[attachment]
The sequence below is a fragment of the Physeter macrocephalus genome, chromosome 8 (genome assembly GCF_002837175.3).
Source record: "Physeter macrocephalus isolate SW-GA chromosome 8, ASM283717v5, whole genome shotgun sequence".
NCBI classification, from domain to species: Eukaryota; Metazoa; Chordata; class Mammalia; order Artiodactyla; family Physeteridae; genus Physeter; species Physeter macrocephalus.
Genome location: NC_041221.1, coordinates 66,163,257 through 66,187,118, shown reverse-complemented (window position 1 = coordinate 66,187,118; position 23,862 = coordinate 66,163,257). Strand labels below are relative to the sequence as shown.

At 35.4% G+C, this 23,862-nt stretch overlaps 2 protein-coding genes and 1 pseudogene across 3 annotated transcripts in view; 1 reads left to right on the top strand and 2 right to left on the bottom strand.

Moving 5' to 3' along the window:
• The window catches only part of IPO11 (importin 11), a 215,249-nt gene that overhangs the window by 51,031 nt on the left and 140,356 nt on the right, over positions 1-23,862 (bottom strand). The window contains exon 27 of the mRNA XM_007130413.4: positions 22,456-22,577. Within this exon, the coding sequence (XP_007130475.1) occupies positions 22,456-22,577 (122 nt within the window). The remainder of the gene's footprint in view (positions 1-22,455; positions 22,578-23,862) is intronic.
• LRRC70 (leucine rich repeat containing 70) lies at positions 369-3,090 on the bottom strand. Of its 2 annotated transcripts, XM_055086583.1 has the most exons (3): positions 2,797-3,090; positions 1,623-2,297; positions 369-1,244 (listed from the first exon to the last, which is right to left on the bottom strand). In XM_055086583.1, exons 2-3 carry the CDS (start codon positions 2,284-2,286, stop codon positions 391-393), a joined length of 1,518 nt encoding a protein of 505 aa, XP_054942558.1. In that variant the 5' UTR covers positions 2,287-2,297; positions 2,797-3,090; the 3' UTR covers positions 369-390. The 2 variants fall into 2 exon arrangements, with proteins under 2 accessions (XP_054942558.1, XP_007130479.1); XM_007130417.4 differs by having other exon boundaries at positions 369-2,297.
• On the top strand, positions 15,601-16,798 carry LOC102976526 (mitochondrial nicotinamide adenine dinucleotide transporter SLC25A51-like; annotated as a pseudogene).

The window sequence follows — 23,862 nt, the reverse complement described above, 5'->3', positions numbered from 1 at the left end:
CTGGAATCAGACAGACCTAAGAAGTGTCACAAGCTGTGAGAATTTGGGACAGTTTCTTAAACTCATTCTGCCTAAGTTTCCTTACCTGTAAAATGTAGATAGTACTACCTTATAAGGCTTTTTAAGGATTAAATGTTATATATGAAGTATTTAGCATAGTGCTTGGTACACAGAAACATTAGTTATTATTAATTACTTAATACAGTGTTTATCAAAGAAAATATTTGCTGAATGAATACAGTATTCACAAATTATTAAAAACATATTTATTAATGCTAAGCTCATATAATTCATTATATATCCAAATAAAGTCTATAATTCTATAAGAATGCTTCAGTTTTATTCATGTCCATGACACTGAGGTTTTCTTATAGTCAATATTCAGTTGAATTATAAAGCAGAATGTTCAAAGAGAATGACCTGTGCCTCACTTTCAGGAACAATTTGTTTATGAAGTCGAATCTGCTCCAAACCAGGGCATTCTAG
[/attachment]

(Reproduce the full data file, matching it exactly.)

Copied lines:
The sequence below is a fragment of the Physeter macrocephalus genome, chromosome 8 (genome assembly GCF_002837175.3).
Source record: "Physeter macrocephalus isolate SW-GA chromosome 8, ASM283717v5, whole genome shotgun sequence".
NCBI classification, from domain to species: Eukaryota; Metazoa; Chordata; class Mammalia; order Artiodactyla; family Physeteridae; genus Physeter; species Physeter macrocephalus.
Genome location: NC_041221.1, coordinates 66,163,257 through 66,187,118, shown reverse-complemented (window position 1 = coordinate 66,187,118; position 23,862 = coordinate 66,163,257). Strand labels below are relative to the sequence as shown.

At 35.4% G+C, this 23,862-nt stretch overlaps 2 protein-coding genes and 1 pseudogene across 3 annotated transcripts in view; 1 reads left to right on the top strand and 2 right to left on the bottom strand.

Moving 5' to 3' along the window:
• The window catches only part of IPO11 (importin 11), a 215,249-nt gene that overhangs the window by 51,031 nt on the left and 140,356 nt on the right, over positions 1-23,862 (bottom strand). The window contains exon 27 of the mRNA XM_007130413.4: positions 22,456-22,577. Within this exon, the coding sequence (XP_007130475.1) occupies positions 22,456-22,577 (122 nt within the window). The remainder of the gene's footprint in view (positions 1-22,455; positions 22,578-23,862) is intronic.
• LRRC70 (leucine rich repeat containing 70) lies at positions 369-3,090 on the bottom strand. Of its 2 annotated transcripts, XM_055086583.1 has the most exons (3): positions 2,797-3,090; positions 1,623-2,297; positions 369-1,244 (listed from the first exon to the last, which is right to left on the bottom strand). In XM_055086583.1, exons 2-3 carry the CDS (start codon positions 2,284-2,286, stop codon positions 391-393), a joined length of 1,518 nt encoding a protein of 505 aa, XP_054942558.1. In that variant the 5' UTR covers positions 2,287-2,297; positions 2,797-3,090; the 3' UTR covers positions 369-390. The 2 variants fall into 2 exon arrangements, with proteins under 2 accessions (XP_054942558.1, XP_007130479.1); XM_007130417.4 differs by having other exon boundaries at positions 369-2,297.
• On the top strand, positions 15,601-16,798 carry LOC102976526 (mitochondrial nicotinamide adenine dinucleotide transporter SLC25A51-like; annotated as a pseudogene).

The window sequence follows — 23,862 nt, the reverse complement described above, 5'->3', positions numbered from 1 at the left end:
CTGGAATCAGACAGACCTAAGAAGTGTCACAAGCTGTGAGAATTTGGGACAGTTTCTTAAACTCATTCTGCCTAAGTTTCCTTACCTGTAAAATGTAGATAGTACTACCTTATAAGGCTTTTTAAGGATTAAATGTTATATATGAAGTATTTAGCATAGTGCTTGGTACACAGAAACATTAGTTATTATTAATTACTTAATACAGTGTTTATCAAAGAAAATATTTGCTGAATGAATACAGTATTCACAAATTATTAAAAACATATTTATTAATGCTAAGCTCATATAATTCATTATATATCCAAATAAAGTCTATAATTCTATAAGAATGCTTCAGTTTTATTCATGTCCATGACACTGAGGTTTTCTTATAGTCAATATTCAGTTGAATTATAAAGCAGAATGTTCAAAGAGAATGACCTGTGCCTCACTTTCAGGAACAATTTGTTTATGAAGTCGAATCTGCTCCAAACCAGGGCATTCTAG